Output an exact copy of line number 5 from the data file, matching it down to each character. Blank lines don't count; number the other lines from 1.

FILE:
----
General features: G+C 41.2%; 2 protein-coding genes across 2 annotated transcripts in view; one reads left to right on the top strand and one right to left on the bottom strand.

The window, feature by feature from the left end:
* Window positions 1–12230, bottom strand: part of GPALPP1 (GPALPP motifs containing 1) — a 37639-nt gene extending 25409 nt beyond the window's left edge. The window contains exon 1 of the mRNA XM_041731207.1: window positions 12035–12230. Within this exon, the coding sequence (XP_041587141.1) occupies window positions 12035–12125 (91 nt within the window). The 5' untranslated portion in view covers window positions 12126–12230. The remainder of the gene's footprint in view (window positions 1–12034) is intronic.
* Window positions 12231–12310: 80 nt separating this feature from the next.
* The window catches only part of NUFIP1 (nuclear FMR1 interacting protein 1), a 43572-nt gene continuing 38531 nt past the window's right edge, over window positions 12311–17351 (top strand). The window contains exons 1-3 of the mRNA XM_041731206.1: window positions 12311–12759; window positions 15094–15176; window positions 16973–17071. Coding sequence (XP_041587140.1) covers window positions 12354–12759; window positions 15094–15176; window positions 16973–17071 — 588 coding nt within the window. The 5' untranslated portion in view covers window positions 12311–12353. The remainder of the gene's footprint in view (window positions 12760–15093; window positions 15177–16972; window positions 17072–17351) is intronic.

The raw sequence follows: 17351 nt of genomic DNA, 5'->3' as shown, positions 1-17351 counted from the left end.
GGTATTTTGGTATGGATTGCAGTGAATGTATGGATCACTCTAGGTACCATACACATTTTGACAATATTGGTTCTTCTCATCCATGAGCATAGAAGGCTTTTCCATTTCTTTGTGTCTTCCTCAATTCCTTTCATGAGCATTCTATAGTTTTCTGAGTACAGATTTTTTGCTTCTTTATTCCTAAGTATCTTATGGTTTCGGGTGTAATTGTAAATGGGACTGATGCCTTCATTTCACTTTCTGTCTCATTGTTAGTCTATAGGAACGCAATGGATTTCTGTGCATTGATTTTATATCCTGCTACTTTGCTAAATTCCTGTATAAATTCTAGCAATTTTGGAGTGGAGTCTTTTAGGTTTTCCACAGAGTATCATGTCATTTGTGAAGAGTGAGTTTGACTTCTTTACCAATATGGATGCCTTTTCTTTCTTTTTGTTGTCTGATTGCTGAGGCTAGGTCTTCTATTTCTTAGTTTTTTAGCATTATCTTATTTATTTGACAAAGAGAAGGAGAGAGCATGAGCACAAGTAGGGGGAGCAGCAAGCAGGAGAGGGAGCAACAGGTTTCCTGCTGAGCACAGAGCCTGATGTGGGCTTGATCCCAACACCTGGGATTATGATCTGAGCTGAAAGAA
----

* The window catches only part of NUFIP1 (nuclear FMR1 interacting protein 1), a 43572-nt gene continuing 38531 nt past the window's right edge, over window positions 12311–17351 (top strand). The window contains exons 1-3 of the mRNA XM_041731206.1: window positions 12311–12759; window positions 15094–15176; window positions 16973–17071. Coding sequence (XP_041587140.1) covers window positions 12354–12759; window positions 15094–15176; window positions 16973–17071 — 588 coding nt within the window. The 5' untranslated portion in view covers window positions 12311–12353. The remainder of the gene's footprint in view (window positions 12760–15093; window positions 15177–16972; window positions 17072–17351) is intronic.